Finding The Migrant Fleet again wasn't too much of an issue for Yalo, the vast array of ships having recently been noted as being close to The Phoenix Massing cluster. Yalo would only have to take a few mass relays to jump into the system and then it was just a matter of flying the rest of the way until he came across them. They appeared on his sensors first, then as he adjusted his course and looked out ahead he eventually saw a strip of bright shimmering objects streaking against the black between the brighter shimmering stars.
"There they are," he said to himself. "I'm finally back."
Something about seeing the vaguest signs of the Flotilla churned his stomach a little. Thoughts and memories came flooding back to him from the months that had passed since he'd left, almost as clear as they were when he'd experienced them. In his mind's eye he saw the surface of Elysiala once more and remembered what it was like to stand upon his first planet and gaze out upon the seemingly endless expanse of nothingness. He remembered taking his first mercenary job even though it was simple guard duty during a negotiation, and when he first met and worked for Talan Jol. He remembered when he took his first life: a salarian mercenary during the one deal in his early mercenary career that went sour.
He remembered marveling at the turian homeworld of Palaven, having never seen such a populous planet before, and drugging the turian guarding him with a simple levo-amino injection. Images of him meeting Intarr on Iolciom and them trapping Haedian came to him, as did him signing up with Gonamida and the other krogan. He remembered Lylanya's mysterious assault on the krogan's base that led to him betraying them, the salarians raiding it soon after, followed by Intarr asking to follow him.
Next it was Lylanya's intrusion into his room at Talan Jol's bar, then the three of them going to Mannovai and infiltrating the secret Salarian Union research facility. He recalled Haedian agreeing and them escaping, Lylanya chastising him for so ruthlessly killing those in his way and then the story she told him about her past. He recalled the reactions of Binary Helix on Noveria, then going to Earth where Intarr discovered the truth about what happened to Gonamida and the others and almost killed him.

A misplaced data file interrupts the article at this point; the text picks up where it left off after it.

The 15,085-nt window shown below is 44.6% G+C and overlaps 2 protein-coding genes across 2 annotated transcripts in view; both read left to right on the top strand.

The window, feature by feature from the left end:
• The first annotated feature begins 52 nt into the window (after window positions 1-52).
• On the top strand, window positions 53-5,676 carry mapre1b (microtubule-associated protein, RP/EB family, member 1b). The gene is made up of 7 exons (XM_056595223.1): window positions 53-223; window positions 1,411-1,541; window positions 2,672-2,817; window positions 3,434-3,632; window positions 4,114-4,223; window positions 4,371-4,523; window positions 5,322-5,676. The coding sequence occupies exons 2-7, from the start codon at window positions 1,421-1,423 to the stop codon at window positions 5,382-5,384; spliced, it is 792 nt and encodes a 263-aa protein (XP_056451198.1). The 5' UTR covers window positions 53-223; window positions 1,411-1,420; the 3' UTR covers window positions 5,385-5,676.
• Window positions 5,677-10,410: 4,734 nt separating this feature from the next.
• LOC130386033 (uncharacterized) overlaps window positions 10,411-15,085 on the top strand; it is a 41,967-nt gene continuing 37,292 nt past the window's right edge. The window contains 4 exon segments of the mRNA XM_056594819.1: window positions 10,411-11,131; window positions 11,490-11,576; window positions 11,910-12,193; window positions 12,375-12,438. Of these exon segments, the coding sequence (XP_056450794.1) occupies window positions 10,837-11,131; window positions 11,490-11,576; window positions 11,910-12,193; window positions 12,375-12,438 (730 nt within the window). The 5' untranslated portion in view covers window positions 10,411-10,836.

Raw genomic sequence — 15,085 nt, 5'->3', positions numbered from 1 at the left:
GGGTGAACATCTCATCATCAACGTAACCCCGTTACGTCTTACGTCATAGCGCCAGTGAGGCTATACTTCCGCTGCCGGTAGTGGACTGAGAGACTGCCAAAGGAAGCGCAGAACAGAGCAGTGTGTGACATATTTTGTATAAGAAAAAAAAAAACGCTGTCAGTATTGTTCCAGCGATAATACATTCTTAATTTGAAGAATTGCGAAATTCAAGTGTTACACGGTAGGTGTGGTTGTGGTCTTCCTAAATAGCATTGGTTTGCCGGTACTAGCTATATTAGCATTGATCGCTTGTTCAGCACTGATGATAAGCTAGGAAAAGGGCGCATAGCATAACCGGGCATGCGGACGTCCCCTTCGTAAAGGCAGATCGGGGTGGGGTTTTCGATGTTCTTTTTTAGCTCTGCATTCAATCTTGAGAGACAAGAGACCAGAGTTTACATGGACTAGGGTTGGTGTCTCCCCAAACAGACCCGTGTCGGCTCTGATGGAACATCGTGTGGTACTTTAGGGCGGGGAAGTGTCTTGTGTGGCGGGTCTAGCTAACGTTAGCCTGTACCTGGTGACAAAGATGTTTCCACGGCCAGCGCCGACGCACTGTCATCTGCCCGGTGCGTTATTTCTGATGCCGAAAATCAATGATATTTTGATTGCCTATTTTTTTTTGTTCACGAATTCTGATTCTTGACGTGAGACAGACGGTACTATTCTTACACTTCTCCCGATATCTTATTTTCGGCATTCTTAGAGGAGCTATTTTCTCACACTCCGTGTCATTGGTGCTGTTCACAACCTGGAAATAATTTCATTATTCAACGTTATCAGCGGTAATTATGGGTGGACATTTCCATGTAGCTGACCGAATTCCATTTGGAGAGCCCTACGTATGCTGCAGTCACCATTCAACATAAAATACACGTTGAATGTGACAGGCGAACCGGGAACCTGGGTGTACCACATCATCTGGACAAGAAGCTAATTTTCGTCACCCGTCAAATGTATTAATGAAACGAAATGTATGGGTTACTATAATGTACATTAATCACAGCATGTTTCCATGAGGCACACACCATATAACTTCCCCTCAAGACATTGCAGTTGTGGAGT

And finally, his having to --to coin a human phrase-- make a deal with The Devil to get what he wanted. In order to save his people he'd worked with Cerberus, possibly the most dangerous organisation he could possibly work for given their views on aliens and dangerous experiments. But it was all going to be worth it if his plan worked.The gift must not be gained by harming another
, Yalo heard Linna's voice say. Quarian or not
It was a sentence that had run throughout his head so many times, even before he'd left for his pilgrimage. It was the very next thought that had entered his mind when the idea to enslave his race in order to free them had come to him. He'd dismissed it himself at first, thinking the concept was too extreme. But the more he read about it happening in other cultures over time the more it burrowed into his mind and the more he believed that his people were never going to thrive again without some sacrifices. There was no simple or easy answer to their problem, and only an extreme solution would solve it.
"Perhaps this isn't a pilgrimage gift then," Yalo said aloud. "Perhaps its something else. Something more than that."This is it though
, his sister's voice echoed from the back of his mind. There's no turning back once you go aboard one of those ships
"I know," Yalo said firmly. "I'm prepared for that."Are you sure?
"Yes. I'm sure."Then why do you still hear the niggling doubts? Why do you still hear the thoughts that tell you to turn back and tell you that this is wrong? Why do you still hear my voice?
"Because part of me still regrets what needs to be done," Yalo admitted. "Part of me wishes it didn't have to be this way."And part of you believes that it doesn't have to be this way.
"No! You're wrong!"Look inside yourself, Yalo. Deep down you know there's always another way. You've never believed in only one answer to a problem.
"Shut up! Stop telling me what to think!"She was right, you know. The only one who can change your mind is you. You can still turn around before it's too late. You can still find another way.